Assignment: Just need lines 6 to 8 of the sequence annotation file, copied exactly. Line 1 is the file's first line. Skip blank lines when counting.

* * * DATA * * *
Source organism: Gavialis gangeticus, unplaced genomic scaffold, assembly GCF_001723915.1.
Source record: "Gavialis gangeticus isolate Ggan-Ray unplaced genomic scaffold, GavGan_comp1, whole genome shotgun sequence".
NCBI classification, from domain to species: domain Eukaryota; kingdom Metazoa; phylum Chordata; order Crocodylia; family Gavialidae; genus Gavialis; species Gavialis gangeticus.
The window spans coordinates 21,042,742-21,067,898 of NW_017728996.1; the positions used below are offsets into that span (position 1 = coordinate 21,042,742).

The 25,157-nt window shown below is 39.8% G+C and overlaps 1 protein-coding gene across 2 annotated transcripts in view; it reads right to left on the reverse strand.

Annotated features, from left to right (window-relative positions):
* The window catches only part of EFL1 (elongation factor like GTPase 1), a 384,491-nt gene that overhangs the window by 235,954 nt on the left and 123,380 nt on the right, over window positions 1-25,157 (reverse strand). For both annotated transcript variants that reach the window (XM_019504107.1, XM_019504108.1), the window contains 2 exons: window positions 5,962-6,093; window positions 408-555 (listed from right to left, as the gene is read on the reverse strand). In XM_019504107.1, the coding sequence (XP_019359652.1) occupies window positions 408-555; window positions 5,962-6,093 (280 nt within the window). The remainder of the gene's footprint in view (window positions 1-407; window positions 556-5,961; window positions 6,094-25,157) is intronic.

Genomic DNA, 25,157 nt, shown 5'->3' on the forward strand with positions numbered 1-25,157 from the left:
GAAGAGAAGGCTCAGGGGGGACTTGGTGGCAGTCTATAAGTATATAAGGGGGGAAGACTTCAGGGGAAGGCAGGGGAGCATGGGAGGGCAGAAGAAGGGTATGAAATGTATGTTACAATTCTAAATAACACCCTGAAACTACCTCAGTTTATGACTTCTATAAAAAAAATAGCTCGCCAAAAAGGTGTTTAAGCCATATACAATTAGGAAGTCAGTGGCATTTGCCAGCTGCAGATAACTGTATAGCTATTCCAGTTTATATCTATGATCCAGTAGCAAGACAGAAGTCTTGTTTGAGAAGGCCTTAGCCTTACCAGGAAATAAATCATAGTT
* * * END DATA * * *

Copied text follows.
Annotated features, from left to right (window-relative positions):
* The window catches only part of EFL1 (elongation factor like GTPase 1), a 384,491-nt gene that overhangs the window by 235,954 nt on the left and 123,380 nt on the right, over window positions 1-25,157 (reverse strand). For both annotated transcript variants that reach the window (XM_019504107.1, XM_019504108.1), the window contains 2 exons: window positions 5,962-6,093; window positions 408-555 (listed from right to left, as the gene is read on the reverse strand). In XM_019504107.1, the coding sequence (XP_019359652.1) occupies window positions 408-555; window positions 5,962-6,093 (280 nt within the window). The remainder of the gene's footprint in view (window positions 1-407; window positions 556-5,961; window positions 6,094-25,157) is intronic.

Genomic DNA, 25,157 nt, shown 5'->3' on the forward strand with positions numbered 1-25,157 from the left: